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Protest Day Six: Georgian Dream Pushes Back at the Opposition

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The protest rally outside the Parliament of Georgia resumed at 7pm on June 25. As one demand – changing of the election system to a fully proportional one – has been conceded by the ruling party , the rally now focuses on holding to the account those responsible for June 20-21 police brutality. They have called for the Interior Minister Giorgi Gakharia to step down, and for those individual police officers who used excessive force to be detained.

Georgian Dream toughens tone

After five days of virtual silence, broken by GD leader Bidzina Ivanishvili’s announcement on the conceding on election system, the ruling party and the government sprung into action to regain some lost political ground.

The crux of the attack fell on “destructive” opposition leaders, especially from the United National Movement (UNM), the ruling party’s arch-enemy.

On June 25, the Prosecutor’s Office reported that it has requested the Parliament of Georgia to lift immunity from an opposition MP Nika Melia (UNM) charging him for the criminal offense of inciting and heading mass violence on the night of 20-21 June on Rustaveli Avenue. The investigation has been launched article 225 of Georgia’s Criminal Code.

Earlier on June 25, as the Parliament session has re-opened, Georgian Dream MPs launched a broadside attack against the opposition leaders accusing them of staging incidents and inciting peaceful protesters during the night of June 20-21.

Another element of the majority MPs was to ring-fence Interior Minister Giorgi Gakharia, who has not appeared in public since the start of the protests. GD MPs claimed, that police acted within its mandate, while admitting isolated cases of excessive use of force. They also said the Interior Minister “averted bloodshed” in the country.

Freshly elected Parliament Speaker Archil Talakvadze said from the Parliament rostrum on June 25 that “a particular political group” had tried to turn “a peaceful rally into an act of aggression,” plotting “to overrun the police cordon and storm the Parliament of Georgia.”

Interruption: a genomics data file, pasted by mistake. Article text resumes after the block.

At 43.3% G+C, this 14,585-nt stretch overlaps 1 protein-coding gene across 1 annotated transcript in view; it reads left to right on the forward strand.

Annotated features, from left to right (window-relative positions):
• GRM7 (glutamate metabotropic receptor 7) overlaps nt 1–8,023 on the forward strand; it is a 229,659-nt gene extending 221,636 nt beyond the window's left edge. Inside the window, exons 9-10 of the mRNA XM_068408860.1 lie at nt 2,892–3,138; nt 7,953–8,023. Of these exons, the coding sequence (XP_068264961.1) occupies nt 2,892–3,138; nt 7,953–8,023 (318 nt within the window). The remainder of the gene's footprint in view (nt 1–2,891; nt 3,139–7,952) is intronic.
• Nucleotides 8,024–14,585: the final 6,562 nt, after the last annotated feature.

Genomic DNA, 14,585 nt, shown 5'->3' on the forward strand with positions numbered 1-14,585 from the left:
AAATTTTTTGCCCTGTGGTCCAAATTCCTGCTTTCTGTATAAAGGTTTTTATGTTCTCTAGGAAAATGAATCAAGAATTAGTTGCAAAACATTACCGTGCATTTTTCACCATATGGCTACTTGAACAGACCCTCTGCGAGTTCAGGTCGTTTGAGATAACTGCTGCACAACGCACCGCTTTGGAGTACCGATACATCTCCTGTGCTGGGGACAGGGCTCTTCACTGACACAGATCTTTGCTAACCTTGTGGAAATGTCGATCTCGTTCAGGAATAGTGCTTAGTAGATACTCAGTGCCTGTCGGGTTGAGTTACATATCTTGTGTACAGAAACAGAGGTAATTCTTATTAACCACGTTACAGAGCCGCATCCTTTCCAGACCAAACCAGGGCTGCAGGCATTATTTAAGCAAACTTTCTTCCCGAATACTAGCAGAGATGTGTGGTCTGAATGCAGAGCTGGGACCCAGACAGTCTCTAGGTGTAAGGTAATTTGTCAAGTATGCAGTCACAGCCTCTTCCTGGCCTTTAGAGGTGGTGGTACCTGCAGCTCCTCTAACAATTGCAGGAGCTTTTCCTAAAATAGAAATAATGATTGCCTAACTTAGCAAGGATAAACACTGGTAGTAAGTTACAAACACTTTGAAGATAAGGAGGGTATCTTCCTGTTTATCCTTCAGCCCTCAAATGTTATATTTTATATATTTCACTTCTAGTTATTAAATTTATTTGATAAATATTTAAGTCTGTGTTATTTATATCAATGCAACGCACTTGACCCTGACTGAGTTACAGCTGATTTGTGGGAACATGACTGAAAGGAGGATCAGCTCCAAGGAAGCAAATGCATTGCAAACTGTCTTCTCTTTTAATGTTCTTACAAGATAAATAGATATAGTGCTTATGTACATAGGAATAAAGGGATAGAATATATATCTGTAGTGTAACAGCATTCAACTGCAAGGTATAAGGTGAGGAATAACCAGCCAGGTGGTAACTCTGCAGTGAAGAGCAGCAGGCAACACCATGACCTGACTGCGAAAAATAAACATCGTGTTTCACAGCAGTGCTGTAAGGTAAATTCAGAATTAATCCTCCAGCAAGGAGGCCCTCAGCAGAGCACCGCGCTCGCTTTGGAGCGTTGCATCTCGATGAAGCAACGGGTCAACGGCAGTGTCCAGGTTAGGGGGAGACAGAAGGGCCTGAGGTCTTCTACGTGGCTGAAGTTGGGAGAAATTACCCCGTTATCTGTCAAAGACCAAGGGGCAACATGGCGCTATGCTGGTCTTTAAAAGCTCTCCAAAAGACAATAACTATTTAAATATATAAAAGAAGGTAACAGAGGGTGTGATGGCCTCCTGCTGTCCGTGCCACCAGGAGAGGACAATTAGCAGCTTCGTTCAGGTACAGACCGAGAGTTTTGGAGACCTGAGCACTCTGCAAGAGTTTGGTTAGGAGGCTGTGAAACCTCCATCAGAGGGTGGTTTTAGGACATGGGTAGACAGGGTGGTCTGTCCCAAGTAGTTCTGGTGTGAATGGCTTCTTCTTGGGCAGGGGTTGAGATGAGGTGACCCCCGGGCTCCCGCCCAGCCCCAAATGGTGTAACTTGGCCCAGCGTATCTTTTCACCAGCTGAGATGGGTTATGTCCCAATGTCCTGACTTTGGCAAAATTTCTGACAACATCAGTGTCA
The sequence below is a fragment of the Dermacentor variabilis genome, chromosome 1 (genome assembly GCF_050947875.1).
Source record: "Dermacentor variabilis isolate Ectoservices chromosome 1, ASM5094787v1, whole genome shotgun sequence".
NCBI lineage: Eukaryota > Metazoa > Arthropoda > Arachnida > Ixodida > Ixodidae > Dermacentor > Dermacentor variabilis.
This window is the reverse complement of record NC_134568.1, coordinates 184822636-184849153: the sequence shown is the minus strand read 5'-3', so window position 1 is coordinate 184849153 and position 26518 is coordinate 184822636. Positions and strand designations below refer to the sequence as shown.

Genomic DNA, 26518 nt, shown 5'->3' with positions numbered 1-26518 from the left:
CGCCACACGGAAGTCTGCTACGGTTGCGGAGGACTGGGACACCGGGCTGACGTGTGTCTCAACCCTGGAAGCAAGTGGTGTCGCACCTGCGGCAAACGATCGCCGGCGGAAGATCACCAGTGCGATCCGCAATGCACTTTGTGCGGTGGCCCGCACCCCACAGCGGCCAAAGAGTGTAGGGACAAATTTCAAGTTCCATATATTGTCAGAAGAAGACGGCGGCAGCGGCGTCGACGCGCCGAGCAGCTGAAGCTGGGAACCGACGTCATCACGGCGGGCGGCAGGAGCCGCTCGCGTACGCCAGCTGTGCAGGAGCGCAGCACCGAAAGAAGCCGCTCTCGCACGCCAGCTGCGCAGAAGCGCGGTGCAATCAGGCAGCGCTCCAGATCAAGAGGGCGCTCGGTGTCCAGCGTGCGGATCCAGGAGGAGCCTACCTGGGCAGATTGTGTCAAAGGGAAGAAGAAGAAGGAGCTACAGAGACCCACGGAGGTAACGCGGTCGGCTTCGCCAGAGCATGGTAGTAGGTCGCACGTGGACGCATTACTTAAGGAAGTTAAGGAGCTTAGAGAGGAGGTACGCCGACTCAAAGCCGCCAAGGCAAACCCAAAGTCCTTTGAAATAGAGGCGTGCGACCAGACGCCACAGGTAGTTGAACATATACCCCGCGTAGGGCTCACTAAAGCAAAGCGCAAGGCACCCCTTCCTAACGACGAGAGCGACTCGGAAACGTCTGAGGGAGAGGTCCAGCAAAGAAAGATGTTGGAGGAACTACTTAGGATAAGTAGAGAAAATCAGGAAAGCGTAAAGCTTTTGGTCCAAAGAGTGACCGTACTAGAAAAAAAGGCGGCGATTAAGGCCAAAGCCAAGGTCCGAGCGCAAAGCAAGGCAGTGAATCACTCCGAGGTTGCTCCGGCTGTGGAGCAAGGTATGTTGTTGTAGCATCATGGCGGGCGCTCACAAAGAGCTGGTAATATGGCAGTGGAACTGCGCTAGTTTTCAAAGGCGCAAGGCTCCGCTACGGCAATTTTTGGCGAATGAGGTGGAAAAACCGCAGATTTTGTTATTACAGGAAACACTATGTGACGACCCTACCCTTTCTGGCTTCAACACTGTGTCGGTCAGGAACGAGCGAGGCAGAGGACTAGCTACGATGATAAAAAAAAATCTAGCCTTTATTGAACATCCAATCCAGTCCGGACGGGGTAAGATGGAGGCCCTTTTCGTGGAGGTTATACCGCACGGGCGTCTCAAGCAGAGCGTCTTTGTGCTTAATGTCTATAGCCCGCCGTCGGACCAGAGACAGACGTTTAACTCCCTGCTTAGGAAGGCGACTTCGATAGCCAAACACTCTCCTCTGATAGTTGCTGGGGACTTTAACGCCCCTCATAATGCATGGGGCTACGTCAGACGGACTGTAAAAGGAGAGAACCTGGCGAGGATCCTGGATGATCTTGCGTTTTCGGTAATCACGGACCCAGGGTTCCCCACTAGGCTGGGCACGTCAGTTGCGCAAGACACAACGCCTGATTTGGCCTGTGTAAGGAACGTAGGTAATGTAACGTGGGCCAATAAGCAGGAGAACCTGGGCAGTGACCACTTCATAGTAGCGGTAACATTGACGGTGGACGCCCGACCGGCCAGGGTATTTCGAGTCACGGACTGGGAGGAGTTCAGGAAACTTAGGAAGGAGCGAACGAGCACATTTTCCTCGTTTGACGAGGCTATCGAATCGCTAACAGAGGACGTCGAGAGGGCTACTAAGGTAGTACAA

“Lots of questions should be answered by those opposition leaders, who were on the front-line of developments. All of them will have to answer,” Talakvadze said, adding that the government will not allow anyone “to achieve any changes in the country through violence”

MP Mamuka Mdinaradze, leader of the Georgian Dream parliamentary faction, also spoke about the opposition’s responsibility for the June 20-21 developments, saying that all those persons, who are staging provocations “should be held accountable.”

In the interview with Georgian Public Broadcaster on June 25, Prime Minister Mamuka Bakhtadze also raised the UNM’s responsibility for the June 20-21 developments, saying that the opposition party tried to ride the wave of sincere protest and use it for staging provocations.

“The Parliament building was under attack, police officers were subjected to violence; so, they had to use (…) special means [of crowd control] to disperse a group of aggressive people,” he said.

The Prime Minister noted that over the past years, UNM and its leader are bent on inciting instability . “They do not accept any democratic process, any elections conforming to the highest standards. They are bent on polarizing the public, on splitting and destabilizing the country,” Bakhtadze said.

Irakli Garibashvili, Georgian Dream’s political secretary, said in the interview with TV Pirveli yesterday that the government will never tolerate violence against institutions, and will react forcefully. He stressed that Interior Minister Giorgi Gakharia continues to enjoy full support of the GD team.

Garibashvili claimed on June 20 the government “averted a coup”, stressing that “anti-national, anti-state force, the [United] National Movement staged a very dangerous provocation.”

“They decided to occupy the Parliament building using force. They organized mass violence against the state and police. Why do not we speak about it? How did we come to it? During three years our police officers were enduring and repelling unimaginable insults and physical violence from Saakashvili-hired criminals,” he said.

A group of opposition and civic activists gathered in front of the parliament of Georgia, condemning the Russian delegation’s presence at a session of the Inter-parliamentary Assembly on Orthodoxy in the parliament’s plenary chamber on June 20.

Tensions mounted around 10pm Tbilisi time on Thursday, when part of the protesters tried to break through the first cordon of the police, but were pushed back by the riot police.

Situation remained tense overnight. 240 people, including 80 police officers and 12 journalists have been treated for injuries. Many severe injuries to civilians occurred later during the night after the police has dispersed protesters through massive use of tear gas and rubber bullets, including so called “less-lethal” rounds. Three people remain in critical conditions, due to wounds caused by the rubber bullets.

This post is also available in: ქართული (Georgian) Русский (Russian)

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